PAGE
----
On Evergreen Highway, just past Sporty’s Beef and Brew and the International Market, the silver tire rims flashing from the front lot of United Tire and Wheels are a beacon of hope. A morning jaunt to the grocery store the day before turned out to be a lot rougher than I thought. Somehow, I had punctured a hole in the passenger-side, rear-wheel tire of my car. I had noticed my tire pressure warning light holding steady as I headed to the store. However, the light was not accompanied by a loud, popping noise and my car was handling just fine. I figured the tire pressure was simply low. The Seattle area has gotten some unusual cold and warm spells, so logically, the tire pressure could be “off.” Not fazed a bit by the menacing exclamation point still holding steady on the dashboard, I gathered my groceries, went home, and parked the car. I resolved to learn about my tires–tomorrow. Tomorrow is now today and I’m learning to check my tire pressure for my blog. However, when I see how LOW my one tire is resting on the garage pavement, I quickly realize I’ll be learning about tire pressure AND changing a flat tire.
Who better to help me with these lessons than my husband Nathan? He gained plenty of experience as a young bachelor, tooling around long stretches of Ohio country roads in the crappy cars he could afford at the time. Of course, the cars would leave him stranded and he’d have to learn basic car repair on the fly. So, checking the tire pressure? No problem. Changing a flat tire? Easy. We roll up our sleeves and get to work.
First, we start with the tire pressure. According to the National Highway Traffic Safety Association (NHTSA), about 11,000 tire-related crashes occur each year. So, it’s important to check the tire pressure. The website for the Tire Industry Association (TIA) also recommends checking the tire pressure once a month. Not only will maintaining the proper tire pressure help you lengthen the life of your tires, but you can also increase your gas mileage. It’s also a good idea to check your tires when they’re “cold”—either first thing in the morning before you drive–or 2-3 hours after you’ve driven the car. According to a 2010 article by Henry Margusity, a senior meteorologist for Accuweather.com, friction can cause the tires to heat up as you drive your car (“Blame the Weather for the Tire Pressure Light Coming On”). So, the pressure inside your tires will increase and you won’t get an accurate tire pressure reading.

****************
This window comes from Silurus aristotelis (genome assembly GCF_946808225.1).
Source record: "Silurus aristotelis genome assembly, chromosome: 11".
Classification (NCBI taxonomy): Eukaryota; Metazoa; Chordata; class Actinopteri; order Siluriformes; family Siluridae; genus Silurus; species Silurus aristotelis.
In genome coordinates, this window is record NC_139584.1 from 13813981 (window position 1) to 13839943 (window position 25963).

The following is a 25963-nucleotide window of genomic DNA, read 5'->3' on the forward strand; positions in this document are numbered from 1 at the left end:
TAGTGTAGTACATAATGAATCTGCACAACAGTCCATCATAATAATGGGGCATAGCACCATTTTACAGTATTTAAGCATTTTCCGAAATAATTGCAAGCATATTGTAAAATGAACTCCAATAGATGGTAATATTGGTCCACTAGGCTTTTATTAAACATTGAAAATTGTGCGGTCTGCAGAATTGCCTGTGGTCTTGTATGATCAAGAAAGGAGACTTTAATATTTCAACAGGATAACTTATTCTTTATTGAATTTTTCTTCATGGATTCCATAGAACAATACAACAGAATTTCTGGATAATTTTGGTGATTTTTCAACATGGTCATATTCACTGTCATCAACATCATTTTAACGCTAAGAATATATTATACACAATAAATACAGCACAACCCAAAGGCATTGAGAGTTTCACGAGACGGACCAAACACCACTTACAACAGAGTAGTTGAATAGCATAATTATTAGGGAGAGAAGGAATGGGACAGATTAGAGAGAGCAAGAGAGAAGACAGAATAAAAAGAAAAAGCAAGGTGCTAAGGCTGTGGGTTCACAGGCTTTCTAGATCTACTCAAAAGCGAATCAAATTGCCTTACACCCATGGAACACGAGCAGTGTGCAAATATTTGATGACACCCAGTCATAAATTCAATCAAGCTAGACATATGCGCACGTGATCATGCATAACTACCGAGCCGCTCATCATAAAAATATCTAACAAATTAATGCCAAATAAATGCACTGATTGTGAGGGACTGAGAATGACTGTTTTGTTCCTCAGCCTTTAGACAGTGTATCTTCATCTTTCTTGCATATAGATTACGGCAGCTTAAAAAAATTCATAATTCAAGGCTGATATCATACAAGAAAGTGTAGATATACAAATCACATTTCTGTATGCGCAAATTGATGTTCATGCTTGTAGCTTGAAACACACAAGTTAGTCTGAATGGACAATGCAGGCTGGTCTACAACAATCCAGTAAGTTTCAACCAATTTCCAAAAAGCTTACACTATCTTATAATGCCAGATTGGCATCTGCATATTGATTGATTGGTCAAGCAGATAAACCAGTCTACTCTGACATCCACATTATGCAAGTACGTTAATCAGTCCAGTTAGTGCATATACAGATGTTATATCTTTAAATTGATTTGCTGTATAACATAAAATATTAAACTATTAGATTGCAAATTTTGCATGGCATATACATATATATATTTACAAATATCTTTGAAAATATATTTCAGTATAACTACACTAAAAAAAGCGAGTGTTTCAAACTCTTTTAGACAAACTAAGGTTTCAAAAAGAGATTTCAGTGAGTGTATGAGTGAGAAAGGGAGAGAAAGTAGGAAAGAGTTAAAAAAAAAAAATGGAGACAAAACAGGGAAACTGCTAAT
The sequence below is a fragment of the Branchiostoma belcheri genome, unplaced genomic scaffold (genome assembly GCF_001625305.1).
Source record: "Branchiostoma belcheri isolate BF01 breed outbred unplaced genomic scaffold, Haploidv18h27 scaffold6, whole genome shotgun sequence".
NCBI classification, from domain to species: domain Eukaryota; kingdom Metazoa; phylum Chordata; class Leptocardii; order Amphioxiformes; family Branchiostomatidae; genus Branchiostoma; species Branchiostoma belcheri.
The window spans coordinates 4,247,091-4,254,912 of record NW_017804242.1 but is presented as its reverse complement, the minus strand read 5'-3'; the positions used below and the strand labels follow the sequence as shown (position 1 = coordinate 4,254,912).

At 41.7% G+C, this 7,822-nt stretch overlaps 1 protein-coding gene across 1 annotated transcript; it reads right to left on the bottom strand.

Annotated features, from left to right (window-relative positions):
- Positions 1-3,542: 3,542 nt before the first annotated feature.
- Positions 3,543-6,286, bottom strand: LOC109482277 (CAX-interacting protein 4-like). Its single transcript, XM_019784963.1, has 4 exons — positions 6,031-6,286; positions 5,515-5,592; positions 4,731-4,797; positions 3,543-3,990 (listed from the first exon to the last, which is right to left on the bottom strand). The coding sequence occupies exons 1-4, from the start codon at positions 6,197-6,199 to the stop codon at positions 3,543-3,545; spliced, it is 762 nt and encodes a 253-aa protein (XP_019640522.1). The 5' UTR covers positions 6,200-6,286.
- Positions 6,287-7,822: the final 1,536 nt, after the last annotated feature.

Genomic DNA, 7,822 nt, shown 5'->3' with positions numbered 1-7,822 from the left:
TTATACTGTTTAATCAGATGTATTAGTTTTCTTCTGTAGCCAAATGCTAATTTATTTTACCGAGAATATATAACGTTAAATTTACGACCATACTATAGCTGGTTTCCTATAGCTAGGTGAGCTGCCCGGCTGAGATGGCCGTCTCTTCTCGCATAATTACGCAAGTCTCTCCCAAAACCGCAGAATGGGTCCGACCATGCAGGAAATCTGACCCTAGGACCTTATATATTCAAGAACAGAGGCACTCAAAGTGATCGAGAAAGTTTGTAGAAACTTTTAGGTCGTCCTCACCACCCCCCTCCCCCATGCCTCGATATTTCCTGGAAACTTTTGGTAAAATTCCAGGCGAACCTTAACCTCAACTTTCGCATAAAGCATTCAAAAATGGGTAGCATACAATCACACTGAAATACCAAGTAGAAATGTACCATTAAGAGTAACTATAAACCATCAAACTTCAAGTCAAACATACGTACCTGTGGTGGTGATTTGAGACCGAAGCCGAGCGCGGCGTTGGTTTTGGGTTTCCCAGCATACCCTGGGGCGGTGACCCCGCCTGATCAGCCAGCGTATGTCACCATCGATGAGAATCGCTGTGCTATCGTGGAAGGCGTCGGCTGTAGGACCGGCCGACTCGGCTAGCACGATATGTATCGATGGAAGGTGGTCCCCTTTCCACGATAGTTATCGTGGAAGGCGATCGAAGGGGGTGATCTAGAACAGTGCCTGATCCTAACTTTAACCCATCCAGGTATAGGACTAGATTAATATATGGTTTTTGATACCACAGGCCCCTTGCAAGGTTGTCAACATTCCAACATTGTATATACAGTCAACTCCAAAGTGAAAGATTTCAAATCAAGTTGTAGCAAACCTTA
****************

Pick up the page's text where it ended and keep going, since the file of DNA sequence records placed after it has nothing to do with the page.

To determine how much air to put into my tires, we consult the label on the inside door of the driver’s side of the car, which is typically where the manufacturer places the sticker indicating tire pressure for each tire on the car. Air pressure is measured in psi (pounds per square inch) and a tire pressure gauge can tell you how much pressure is in your tires. Each tire is different. My car tires require between 30 and 32 psi. Over-inflating or under-inflating a tire, according to the Tire Industry Association, can lead to accidents, so it’s important to follow the manufacturer’s instructions.
Each tire is equipped with a valve cap. When removing the valve caps, it’s important to place them somewhere you’ll find them again. I unscrew a cap and place the air pressure gauge over the valve. When I hear the hissing sound, I jump back and drop the gauge. Nate tells me not to worry.
“This is normal,” he says.
When the needle on the gauge stops moving, I can pump air into the tires.
“I’m old school,” Nate explains. “I use a bicycle pump.”
So, Nate and I take turns pumping air into each tire. The extremely low tire needs about 20 psi. Once all of the tires are properly pumped with air, we return the caps to the valves.
As we check the pressure, we both notice that the tread is pretty thin. Both the Tire Industry Association and the NHTSA suggest checking the tread once a month and following the manufacturer’s instructions for alignment and balance. To check the tread on the tires, there are a couple of methods, both outlined by the TIA and the NHTSA. When tread is worn down to 2/32 of an inch, it’s time to replace the tires. They won’t grip the roads properly. One method for checking the tread is examining the “tread indicator.” If the raised area between the tire tread (the tread indicator), is level with the tread, it’s time to replace the tires. Or, a penny test can help determine whether or not you need new tires. With this method, you just place a penny on the tread with Lincoln’s head upside-down and facing you. If you can see the top of Lincoln’s head, you need new tires. Again, both of these methods are explained in more detail on the TIA and NHTSA sites.